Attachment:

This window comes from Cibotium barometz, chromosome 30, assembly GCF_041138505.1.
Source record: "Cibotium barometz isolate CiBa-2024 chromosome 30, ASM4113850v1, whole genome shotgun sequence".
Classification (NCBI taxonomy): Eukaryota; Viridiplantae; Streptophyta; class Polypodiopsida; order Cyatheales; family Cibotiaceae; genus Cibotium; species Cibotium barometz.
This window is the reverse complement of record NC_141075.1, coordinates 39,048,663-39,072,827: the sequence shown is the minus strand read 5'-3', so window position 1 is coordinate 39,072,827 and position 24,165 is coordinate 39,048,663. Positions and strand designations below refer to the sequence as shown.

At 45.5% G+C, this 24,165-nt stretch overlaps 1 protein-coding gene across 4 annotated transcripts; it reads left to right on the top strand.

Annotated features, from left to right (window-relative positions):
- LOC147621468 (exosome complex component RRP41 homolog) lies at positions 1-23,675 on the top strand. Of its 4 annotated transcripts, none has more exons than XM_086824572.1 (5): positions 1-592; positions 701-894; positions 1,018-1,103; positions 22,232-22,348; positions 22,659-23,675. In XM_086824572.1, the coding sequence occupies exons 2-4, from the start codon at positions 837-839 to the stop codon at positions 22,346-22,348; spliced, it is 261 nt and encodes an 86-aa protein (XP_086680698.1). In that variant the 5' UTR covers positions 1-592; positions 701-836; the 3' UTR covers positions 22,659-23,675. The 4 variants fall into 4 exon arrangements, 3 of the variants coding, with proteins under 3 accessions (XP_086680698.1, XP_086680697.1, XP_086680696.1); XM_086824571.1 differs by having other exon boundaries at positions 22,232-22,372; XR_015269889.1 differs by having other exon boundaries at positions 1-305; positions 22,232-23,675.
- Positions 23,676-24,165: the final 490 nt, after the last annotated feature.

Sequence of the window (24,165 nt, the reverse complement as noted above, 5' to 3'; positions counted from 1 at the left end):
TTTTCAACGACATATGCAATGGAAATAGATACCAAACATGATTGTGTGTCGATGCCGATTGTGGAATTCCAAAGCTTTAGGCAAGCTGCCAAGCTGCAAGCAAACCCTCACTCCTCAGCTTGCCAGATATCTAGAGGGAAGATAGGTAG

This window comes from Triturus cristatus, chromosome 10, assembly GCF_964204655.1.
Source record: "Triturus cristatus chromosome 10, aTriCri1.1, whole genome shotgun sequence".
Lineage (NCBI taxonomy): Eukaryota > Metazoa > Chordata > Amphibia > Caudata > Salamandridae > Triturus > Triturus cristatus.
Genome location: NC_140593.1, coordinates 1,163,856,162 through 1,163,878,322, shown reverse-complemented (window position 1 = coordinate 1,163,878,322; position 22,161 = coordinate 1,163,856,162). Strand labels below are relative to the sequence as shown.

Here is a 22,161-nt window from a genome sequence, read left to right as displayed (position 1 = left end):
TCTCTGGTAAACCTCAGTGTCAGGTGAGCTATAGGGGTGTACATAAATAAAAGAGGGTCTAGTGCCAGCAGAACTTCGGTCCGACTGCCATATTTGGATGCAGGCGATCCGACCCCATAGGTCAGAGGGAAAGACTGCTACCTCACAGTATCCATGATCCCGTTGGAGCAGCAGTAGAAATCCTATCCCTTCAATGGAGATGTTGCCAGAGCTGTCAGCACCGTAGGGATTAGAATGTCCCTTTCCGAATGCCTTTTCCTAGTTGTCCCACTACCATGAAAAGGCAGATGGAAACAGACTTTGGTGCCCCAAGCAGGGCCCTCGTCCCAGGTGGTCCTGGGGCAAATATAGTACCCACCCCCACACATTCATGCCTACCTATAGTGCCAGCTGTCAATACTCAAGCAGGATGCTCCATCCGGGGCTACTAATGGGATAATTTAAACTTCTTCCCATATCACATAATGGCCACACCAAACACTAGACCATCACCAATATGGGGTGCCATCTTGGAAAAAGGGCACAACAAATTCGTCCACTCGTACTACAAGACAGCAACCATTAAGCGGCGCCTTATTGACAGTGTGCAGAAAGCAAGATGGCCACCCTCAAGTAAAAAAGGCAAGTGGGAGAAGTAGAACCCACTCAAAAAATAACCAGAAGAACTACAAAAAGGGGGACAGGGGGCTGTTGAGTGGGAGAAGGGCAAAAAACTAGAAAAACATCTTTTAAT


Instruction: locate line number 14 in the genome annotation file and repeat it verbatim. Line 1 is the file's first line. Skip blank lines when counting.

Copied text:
Genome location: NC_140593.1, coordinates 1,163,856,162 through 1,163,878,322, shown reverse-complemented (window position 1 = coordinate 1,163,878,322; position 22,161 = coordinate 1,163,856,162). Strand labels below are relative to the sequence as shown.